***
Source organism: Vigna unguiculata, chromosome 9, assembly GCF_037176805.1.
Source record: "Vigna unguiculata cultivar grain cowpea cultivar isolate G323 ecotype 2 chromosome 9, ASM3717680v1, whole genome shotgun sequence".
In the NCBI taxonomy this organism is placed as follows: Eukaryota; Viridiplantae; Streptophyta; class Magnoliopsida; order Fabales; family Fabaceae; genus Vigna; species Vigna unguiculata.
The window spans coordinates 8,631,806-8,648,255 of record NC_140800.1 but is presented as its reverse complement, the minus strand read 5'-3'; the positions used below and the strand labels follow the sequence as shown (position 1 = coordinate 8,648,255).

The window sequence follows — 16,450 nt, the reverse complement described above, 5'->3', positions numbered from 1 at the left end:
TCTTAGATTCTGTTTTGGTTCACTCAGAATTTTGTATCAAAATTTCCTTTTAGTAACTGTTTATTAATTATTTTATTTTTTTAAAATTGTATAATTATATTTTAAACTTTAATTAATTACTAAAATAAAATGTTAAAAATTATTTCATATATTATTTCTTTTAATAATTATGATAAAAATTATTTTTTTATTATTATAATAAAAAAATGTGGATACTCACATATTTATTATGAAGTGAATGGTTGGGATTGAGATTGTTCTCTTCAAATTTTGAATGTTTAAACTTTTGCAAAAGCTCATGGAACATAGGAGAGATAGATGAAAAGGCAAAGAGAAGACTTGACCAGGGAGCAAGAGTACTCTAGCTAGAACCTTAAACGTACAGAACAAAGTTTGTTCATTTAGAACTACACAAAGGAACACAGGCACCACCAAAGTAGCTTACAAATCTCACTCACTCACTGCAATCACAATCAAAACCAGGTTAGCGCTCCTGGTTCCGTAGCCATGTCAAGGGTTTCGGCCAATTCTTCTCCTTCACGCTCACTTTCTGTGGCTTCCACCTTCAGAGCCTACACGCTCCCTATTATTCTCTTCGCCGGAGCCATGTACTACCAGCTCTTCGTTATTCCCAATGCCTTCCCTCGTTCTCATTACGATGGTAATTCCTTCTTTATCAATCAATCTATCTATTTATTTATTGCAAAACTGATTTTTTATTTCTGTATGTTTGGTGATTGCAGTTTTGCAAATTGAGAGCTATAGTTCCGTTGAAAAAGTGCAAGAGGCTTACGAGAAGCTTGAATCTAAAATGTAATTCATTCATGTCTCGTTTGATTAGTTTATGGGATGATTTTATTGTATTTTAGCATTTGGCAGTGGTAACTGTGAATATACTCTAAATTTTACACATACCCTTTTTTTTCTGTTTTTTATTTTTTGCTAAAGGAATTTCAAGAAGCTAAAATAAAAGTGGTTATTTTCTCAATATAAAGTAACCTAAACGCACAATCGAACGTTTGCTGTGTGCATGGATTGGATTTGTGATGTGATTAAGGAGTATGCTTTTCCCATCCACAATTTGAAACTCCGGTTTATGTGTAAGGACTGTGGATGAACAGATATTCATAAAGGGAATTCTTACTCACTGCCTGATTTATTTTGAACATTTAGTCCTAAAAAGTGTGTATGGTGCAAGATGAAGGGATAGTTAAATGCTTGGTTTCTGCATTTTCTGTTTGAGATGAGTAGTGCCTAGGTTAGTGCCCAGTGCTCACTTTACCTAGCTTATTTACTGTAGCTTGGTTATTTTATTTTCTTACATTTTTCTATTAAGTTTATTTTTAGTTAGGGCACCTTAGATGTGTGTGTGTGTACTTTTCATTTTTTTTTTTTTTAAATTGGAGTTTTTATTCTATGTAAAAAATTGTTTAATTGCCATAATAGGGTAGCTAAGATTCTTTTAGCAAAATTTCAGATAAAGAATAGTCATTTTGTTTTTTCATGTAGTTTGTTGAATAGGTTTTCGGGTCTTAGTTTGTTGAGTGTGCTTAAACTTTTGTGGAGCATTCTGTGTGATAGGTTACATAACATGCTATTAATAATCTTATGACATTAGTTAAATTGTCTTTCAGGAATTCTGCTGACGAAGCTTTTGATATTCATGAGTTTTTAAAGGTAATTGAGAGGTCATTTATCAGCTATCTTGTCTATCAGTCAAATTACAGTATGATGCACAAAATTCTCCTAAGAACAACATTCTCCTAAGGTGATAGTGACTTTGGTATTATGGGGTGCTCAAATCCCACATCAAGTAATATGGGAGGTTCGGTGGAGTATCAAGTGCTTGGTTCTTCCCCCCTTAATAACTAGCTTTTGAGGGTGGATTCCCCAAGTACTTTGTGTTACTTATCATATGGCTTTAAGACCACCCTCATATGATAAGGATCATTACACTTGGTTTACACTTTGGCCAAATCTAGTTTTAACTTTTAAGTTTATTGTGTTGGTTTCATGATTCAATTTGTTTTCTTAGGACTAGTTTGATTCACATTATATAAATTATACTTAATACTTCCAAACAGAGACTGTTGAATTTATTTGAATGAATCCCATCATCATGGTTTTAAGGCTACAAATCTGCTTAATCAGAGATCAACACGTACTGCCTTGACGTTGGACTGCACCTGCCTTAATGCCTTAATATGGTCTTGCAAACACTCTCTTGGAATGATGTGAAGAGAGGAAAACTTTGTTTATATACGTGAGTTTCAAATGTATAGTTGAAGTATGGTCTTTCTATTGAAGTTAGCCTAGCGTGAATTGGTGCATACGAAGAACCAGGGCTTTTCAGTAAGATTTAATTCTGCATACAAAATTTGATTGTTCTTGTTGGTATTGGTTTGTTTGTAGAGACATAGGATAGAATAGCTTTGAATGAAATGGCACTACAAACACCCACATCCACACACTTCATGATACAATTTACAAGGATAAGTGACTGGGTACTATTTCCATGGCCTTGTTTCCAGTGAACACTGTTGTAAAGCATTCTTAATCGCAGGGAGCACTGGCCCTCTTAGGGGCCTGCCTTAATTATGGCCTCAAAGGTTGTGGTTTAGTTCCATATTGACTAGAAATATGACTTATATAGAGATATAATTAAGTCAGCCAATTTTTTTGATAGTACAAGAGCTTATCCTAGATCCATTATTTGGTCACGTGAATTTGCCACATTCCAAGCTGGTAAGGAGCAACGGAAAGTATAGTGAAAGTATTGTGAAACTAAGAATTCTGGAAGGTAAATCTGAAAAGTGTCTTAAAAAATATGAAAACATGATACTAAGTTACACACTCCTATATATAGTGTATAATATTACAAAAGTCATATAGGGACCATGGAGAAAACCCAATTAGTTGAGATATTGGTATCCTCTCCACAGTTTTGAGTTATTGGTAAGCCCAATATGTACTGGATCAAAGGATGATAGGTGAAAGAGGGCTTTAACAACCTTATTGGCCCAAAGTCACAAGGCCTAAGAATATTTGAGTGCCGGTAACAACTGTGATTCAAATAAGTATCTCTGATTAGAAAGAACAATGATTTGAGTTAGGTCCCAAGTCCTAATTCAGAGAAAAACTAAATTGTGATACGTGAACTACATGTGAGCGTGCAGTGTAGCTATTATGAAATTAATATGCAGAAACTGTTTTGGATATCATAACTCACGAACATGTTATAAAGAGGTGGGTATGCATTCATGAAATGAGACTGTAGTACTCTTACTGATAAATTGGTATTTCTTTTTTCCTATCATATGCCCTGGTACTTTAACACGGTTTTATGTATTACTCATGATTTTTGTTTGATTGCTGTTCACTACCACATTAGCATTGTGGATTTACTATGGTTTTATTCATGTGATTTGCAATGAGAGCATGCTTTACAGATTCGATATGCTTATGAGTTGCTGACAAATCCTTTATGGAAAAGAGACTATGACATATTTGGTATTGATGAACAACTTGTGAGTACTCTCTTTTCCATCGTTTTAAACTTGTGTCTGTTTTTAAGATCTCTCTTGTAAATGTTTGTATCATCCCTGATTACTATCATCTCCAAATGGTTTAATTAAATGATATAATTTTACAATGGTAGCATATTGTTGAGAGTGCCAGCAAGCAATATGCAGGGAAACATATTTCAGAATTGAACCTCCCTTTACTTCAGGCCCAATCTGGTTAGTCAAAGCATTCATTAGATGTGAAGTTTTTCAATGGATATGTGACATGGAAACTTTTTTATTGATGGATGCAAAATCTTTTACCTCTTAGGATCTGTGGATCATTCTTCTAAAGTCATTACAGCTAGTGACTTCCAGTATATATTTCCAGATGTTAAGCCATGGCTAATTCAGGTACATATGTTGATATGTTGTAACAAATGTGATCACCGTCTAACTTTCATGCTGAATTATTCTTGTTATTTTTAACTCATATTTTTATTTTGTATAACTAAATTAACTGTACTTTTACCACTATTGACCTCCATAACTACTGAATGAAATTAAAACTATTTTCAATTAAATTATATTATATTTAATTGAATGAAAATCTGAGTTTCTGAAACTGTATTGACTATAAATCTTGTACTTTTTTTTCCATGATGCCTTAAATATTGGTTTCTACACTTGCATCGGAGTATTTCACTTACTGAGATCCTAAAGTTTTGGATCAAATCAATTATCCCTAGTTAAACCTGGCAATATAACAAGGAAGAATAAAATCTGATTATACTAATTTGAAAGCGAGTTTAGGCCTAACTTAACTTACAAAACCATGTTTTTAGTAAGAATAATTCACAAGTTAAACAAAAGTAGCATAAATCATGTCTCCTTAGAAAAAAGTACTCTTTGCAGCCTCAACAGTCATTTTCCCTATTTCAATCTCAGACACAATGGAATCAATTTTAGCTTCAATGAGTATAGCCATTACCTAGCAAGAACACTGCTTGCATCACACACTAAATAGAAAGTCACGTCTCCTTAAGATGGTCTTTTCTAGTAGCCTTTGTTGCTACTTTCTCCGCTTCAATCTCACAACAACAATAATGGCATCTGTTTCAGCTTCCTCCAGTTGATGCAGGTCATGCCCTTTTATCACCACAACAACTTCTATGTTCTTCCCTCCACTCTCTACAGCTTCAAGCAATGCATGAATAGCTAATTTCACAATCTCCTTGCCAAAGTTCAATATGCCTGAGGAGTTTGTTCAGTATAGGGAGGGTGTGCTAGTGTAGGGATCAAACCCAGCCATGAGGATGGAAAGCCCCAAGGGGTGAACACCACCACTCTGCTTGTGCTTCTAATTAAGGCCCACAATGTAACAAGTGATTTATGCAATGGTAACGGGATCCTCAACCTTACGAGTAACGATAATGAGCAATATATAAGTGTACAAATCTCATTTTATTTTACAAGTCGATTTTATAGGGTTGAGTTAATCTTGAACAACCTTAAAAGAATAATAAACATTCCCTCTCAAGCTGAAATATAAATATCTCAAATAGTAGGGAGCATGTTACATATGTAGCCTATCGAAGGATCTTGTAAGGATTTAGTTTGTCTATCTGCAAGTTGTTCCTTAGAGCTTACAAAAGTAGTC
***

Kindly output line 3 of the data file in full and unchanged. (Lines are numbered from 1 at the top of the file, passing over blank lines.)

In the NCBI taxonomy this organism is placed as follows: Eukaryota; Viridiplantae; Streptophyta; class Magnoliopsida; order Fabales; family Fabaceae; genus Vigna; species Vigna unguiculata.